[r-t] Bastow / Cloister

Hayden Charles hcharles at grandsire.co.uk
Fri Feb 3 15:20:23 UTC 2006

This takes us to one of the byways of the method extension rules.

As we know, by the 'rules' the extension of even-bell Plain Bob to odd 
numbers should be Grandsire, because single-hunt even-bell methods are 
given a second hunt bell. History and tradition prevented re-naming.

 From a practical ringing viewpoint, Plain Bob Doubles/Triples feel more 
like 'Plain Bob' than Grandsire does.

In a similar vein, people ring 'Bastow' doubles by adding 4 blows in 
5ths to Bastow minimus. Again, from a practical viewpoint the feel is 
much more like 'Bastow' and a good basis for progressing to the minor 
and treble-bob.

I can see that from the viewpoint of classifying and naming things, the 
Decisions will prevent a proliferation of names. It seems odd that in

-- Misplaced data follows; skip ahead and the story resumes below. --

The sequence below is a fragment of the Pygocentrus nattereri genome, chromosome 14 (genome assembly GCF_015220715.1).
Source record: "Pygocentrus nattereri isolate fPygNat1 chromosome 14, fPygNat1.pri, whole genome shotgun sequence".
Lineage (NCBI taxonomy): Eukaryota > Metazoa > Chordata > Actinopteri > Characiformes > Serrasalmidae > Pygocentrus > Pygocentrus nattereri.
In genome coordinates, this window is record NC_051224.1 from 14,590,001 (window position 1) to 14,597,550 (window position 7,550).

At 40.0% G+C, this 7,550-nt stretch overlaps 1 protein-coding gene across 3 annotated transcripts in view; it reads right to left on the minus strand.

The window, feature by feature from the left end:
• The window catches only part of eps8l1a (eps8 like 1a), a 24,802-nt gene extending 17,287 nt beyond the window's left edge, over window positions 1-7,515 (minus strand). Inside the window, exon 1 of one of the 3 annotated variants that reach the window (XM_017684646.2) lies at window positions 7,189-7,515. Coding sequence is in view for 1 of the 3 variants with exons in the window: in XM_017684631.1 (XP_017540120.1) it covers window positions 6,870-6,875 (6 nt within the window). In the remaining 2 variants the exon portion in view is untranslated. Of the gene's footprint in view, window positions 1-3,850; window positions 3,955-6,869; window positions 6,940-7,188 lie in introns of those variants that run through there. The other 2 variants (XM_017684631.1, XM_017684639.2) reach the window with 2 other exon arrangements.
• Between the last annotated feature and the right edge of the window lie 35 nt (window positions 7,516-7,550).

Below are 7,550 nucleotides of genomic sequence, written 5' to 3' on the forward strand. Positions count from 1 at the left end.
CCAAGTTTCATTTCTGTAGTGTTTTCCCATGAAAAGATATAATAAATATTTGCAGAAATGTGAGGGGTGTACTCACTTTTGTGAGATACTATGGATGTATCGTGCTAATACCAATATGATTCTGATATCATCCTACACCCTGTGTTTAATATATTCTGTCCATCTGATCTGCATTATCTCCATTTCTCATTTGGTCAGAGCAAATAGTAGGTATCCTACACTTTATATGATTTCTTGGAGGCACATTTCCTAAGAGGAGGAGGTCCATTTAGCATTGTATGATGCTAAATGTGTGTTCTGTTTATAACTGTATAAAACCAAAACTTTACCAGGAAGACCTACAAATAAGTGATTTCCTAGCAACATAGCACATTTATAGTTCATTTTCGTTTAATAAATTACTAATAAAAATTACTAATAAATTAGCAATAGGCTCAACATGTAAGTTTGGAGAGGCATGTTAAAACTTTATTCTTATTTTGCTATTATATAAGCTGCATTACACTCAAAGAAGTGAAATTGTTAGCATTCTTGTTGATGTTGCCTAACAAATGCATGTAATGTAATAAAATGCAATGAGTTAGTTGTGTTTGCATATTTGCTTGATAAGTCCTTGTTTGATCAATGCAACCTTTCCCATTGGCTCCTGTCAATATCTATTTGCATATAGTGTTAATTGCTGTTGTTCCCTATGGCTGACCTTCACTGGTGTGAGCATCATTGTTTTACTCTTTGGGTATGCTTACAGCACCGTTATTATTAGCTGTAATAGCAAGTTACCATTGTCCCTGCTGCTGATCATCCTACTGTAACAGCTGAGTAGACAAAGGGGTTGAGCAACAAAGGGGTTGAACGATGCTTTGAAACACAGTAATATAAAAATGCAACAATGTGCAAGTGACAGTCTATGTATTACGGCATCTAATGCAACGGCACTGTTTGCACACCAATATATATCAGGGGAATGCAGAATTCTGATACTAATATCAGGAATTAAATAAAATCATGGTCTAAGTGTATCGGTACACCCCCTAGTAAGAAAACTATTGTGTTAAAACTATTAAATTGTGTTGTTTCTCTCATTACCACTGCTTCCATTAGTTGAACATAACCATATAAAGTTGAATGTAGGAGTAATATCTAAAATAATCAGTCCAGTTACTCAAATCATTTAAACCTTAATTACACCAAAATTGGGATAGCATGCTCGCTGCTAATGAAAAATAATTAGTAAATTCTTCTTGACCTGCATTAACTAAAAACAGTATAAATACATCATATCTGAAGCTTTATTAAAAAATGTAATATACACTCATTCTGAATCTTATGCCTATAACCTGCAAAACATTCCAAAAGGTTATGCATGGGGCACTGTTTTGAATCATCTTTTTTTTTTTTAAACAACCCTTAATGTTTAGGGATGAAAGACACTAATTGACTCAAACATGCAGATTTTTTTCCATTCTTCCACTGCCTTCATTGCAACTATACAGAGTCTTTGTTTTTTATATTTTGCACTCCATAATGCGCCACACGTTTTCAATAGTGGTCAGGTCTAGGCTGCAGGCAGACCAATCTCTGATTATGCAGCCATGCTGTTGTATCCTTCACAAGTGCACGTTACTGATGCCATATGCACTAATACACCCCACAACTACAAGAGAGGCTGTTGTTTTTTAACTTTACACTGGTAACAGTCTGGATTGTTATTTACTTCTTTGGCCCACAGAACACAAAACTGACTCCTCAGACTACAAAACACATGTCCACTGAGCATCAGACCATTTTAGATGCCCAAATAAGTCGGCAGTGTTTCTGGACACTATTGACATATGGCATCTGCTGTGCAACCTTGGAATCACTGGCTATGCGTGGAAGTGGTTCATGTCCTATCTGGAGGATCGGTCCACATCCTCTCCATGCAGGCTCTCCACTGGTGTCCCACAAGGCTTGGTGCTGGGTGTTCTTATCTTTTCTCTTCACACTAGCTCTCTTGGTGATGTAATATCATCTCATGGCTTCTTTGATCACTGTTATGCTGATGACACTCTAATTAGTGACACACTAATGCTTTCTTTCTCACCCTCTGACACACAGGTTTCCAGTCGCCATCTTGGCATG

two commonly-rung examples the effect is so different.

So does the addition of a second hunt bell preserve anything essential 
about the 'base' method, or is it just an an administrative convenience 
to keep the same name?

I did learn to ring in a tower where 'spliced' meant spliced triples 
(Grandsire, Single/Double Oxford etc). Not much of that about these days.

Hayden Charles

Ben Willetts wrote on 03/02/2006 13:50:
> Percy:
>>I believe [Cloister] is a logical extention of Bastow little bob
> Depends what you call 'logical'!  :-)  Bastow is an even-bell method where
> there is one hunt bell, hunting to 2nds and back.  Cloister is an odd-bell
> method where there are two hunt bells, hunting to 3rds and back.  So yes, it
> does seem logical, although it doesn't fit the CC definition of an
> extension.

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